Never having had a tradition of lavishness or luxury materials, Finnish post- war designers embraced the concept of clean lines and truth to materials, and combined it with a naturalist craftsman feel. Tapio was trained as a decorative carver and sculptor, graduating in 1936 from the Institute of Industrial Arts in Helsinki. He was so adept in his art, that he would often carve the molds for his pieces by hand, including the ones made of metal. This unusual level of personal skill ensured that the hand of the designer was evident in the final product, and allowed him more control over the surfaces and textures of each piece than if he were simply handing over a stack of flat sketches to be interpreted by the factory foreman.

Nature was an important source of inspiration for Wirkkala, and he felt most relaxed and free of the pressures of his work as an international designer in Lapland. During the time he spent there, he was always whittling away at a piece of wood, sketching, or doing something else with his hands. The latter were very much an extension of his mind. "Making things with my hands means a lot to me. I could even say that when I sculpt or mould nature's materials it has an almost therapeutic effect. They inspire me and lead me to new experiments. They transport me into another world. A world in which, if eyesight fails, my fingertips see the movement and the continuous emergence of geometrical forms."


Sources:

8 comments:

  1. Så interessant, fin historie! Det er han som har designet de Tssaikka også ikke sant? De har jeg etter mine foreldre, perfekt til G&T:)

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    1. Tusen takk! Tssaikka kjenner jeg ikke, men er veldig interessert i å se:-) Fantastiske ting å arve! Gleder meg til å ta disse i bruk også, alle slags farget væske ser så flott ut i glassene hans:-) Liker veldig godt både Tapio- serien og Niva. Niva har det samme "finske" uttrykket som Ultima Thule.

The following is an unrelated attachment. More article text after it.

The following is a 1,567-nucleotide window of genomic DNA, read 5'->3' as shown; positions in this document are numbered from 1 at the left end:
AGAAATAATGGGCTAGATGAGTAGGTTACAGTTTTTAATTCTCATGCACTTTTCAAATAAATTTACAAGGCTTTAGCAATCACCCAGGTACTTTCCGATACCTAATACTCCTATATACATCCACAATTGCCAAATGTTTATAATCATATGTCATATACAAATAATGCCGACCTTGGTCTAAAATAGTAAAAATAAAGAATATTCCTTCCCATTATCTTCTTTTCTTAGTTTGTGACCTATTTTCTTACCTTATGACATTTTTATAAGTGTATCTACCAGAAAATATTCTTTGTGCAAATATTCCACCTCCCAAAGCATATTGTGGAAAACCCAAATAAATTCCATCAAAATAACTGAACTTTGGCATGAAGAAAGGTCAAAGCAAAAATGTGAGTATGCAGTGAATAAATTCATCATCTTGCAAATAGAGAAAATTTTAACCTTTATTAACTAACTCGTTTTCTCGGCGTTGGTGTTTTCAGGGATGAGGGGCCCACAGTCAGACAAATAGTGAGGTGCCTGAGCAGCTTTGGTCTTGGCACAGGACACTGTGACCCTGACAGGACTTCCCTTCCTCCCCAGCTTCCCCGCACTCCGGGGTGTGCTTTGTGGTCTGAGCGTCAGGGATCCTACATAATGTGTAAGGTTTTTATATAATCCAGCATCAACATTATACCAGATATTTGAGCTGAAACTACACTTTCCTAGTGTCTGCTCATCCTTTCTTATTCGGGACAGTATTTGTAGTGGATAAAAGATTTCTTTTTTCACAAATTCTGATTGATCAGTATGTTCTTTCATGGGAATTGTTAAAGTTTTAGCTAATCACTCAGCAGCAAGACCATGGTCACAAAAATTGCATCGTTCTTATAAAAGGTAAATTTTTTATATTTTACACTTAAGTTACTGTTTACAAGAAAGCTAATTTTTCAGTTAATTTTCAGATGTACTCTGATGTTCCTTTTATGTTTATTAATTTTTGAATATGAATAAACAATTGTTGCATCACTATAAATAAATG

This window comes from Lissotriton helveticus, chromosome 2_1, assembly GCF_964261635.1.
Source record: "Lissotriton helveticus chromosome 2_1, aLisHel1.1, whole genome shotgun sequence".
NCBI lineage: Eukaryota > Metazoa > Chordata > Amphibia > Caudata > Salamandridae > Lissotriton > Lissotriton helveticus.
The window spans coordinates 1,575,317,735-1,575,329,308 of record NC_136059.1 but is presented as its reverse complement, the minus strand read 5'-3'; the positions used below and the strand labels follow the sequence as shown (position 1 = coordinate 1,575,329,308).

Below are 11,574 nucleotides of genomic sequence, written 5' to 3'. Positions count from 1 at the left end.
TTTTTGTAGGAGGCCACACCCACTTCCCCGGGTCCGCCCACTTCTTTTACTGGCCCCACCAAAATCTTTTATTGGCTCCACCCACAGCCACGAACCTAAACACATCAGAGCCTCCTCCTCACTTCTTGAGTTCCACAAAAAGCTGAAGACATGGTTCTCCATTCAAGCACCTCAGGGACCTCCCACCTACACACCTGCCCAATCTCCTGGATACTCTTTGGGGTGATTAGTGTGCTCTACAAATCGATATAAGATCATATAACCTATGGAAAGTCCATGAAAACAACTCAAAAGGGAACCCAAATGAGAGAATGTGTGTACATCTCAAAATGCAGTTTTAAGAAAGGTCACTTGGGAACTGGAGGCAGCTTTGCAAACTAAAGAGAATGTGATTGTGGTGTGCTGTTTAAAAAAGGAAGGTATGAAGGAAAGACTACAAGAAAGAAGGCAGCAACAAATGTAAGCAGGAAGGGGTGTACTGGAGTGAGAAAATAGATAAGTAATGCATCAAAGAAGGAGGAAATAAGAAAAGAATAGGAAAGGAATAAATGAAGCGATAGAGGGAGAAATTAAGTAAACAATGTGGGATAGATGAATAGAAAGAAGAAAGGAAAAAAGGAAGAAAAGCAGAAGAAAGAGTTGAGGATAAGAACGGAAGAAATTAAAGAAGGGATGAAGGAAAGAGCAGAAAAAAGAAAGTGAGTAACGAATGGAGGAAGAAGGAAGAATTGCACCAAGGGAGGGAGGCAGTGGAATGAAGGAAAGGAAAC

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  2. Ja, vi er så enige, så enige... :-) Vi samler både Niva og Ultima Thule. Har faktisk nettopp pakket de ned for å ta med på hytta..., for å kunne sitte inne foran de store vinduene og se på havet rett utenfor, på vær og vind og med disse glassene i hånda eller på bordet. Veldig flott og interessant innlegg!!!

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    1. Takk, det var hyggelig!! Dere også ja? "Great minds think alike"- er det ikke det de sier:-) Gurimalla, Ultima Thule med noe godt i foran store vinduer med hav utenfor, det høres da bare helt himmelsk ut!!

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  3. I love Ultima Thule too. I found one of the large carafes at a very low price on eBay the other day and got sidetracked and forgot to bid on it! Of course, I love his white and noire Studio Line pieces for Rosenthal too. Still determined to get that Pollo on the cheap!

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    1. Oh yes, the carafe is so beautiful. The large one would be a dream find! And the center of attention on any dinner table. I really hope you find a reasonably priced Pollo some day, they are truly wonderful!

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  4. These are so beautiful. I have never seen them before. They look strong and fragile all at once. Like ice... :)

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    1. Thank you, Rebecca, I'm glad you like them! The design is a Scandinavian classic and one Wirkkala is very known for over here. I think they're the most beautiful glasses I know. I keep getting surprised every time I touch them that they're not cold:-) Thanks again!